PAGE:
To meet the growing demand for clean energy technologies, critical minerals such as lithium, cobalt, copper, and more will need to be mined in greater volumes. However, mining can cause significant environmental damage and introduce risks to the communities that surround and depend on the mines. This project will assess the controversial environmental, sustainability, and governance (ESG) metrics currently used by financial institutions to measure the impacts of mining and will propose a path for improvement and to make them more effective.

PI: Roberto Rigobon, the Society of Sloan Fellows Professor of Management

Improved planning for reliable, low-carbon power systems

 Capacity expansion models (CEMs) are an important tool for system planners, regulators, and utilities to identify best practices for planning and operating power grids, as well as to evaluate the impacts of new technologies and regulations. However, current CEMs do not adequately account for the complexity and scale of our modern power systems. This can result in the loss of billions of dollars per year due to poor planning and dispatch, as well as large-scale outages and loss of lives. This project will develop improved CEMs that appropriately consider some of the complexities of modern power networks (including the nonlinear physics of power grids and the need for robustness against grid failures) to enable the improved planning of low-carbon and reliable power systems at scale.

PIs: Priya Donti, an assistant professor in the Department of Electrical Engineering and Computer Science and the Laboratory for Information and Decision Systems, and Dharik Mallapragada, a principal research scientist at MITEI

Iono-electronic polymer composites for electrochemical energy storage

The demand for batteries continues to grow in a number of applications and electronics. This has made it necessary to introduce novel materials, especially non-mined alternatives, and a rethinking of battery design. This project will investigate iono-electronic polymer composites as a novel class of electrode materials for polymer-based energy storage. This work will help fill an urgent need for alternative material sources, as well as prove significant for investigations into organic batteries, which will be more suitable for many next-generation electronics.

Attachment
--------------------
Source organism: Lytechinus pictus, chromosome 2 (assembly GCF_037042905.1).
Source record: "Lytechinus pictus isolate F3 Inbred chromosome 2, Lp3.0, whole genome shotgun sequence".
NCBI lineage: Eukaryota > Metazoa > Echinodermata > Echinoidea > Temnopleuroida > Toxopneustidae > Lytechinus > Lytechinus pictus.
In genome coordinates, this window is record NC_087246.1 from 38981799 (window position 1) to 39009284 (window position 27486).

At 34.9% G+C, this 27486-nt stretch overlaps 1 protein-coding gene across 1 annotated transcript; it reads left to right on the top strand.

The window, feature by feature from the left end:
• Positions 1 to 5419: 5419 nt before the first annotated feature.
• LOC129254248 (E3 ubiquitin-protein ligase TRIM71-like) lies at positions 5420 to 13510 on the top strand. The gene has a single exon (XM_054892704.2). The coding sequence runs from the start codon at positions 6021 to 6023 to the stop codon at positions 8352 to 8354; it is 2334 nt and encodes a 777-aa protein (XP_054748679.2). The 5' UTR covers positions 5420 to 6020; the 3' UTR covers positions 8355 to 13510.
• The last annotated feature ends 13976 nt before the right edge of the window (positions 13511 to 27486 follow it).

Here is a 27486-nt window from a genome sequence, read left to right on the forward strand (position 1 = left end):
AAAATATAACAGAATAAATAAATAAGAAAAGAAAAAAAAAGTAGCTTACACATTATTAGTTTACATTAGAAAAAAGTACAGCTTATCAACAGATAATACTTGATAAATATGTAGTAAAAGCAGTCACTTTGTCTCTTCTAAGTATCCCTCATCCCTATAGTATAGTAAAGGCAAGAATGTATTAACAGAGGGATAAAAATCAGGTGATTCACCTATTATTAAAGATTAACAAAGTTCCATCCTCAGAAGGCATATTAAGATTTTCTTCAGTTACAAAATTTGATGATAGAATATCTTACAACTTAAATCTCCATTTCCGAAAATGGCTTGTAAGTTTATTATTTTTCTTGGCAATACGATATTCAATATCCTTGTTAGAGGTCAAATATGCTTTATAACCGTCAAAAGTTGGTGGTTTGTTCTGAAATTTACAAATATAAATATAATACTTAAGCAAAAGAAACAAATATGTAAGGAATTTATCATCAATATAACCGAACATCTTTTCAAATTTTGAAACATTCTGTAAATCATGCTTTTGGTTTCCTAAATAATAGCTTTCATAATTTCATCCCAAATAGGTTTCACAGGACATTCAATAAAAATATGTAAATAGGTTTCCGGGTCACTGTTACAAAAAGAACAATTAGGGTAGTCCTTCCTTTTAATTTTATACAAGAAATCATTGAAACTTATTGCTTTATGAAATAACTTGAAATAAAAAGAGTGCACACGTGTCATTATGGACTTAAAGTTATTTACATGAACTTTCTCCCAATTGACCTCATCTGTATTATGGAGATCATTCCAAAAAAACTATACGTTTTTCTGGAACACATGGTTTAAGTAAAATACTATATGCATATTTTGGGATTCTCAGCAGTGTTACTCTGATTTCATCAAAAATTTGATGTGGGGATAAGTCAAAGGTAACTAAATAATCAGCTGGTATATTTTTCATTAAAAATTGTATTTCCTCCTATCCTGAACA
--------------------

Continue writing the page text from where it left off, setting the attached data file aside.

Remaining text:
PI: Aristide Gumyusenge, the Merton C. Flemings (1951) Career Development Professor and an assistant professor of materials science and engineering

2D polymer membranes for liquid separations

A growing global population and rapid industrialization have imposed unprecedented strains on the Earth’s natural resources, with water and energy demand at the heart of these pressures. Membrane-based separation processes can address these challenges by, for example, helping to produce water from unconventional sources and enabling liquid separations while consuming less energy than classical processes. This project will develop a new class of membrane material—a 2D polyaramid with controllable porosity—that may hold promise as a next-generation permselective membrane material.

PI: Michael Strano, the Carbon P. Dubbs Professor in Chemical Engineering

This article appears in the issue of Energy Futures.

Carbon managementElectric powerEnergy storageIndustryLow-carbon fuels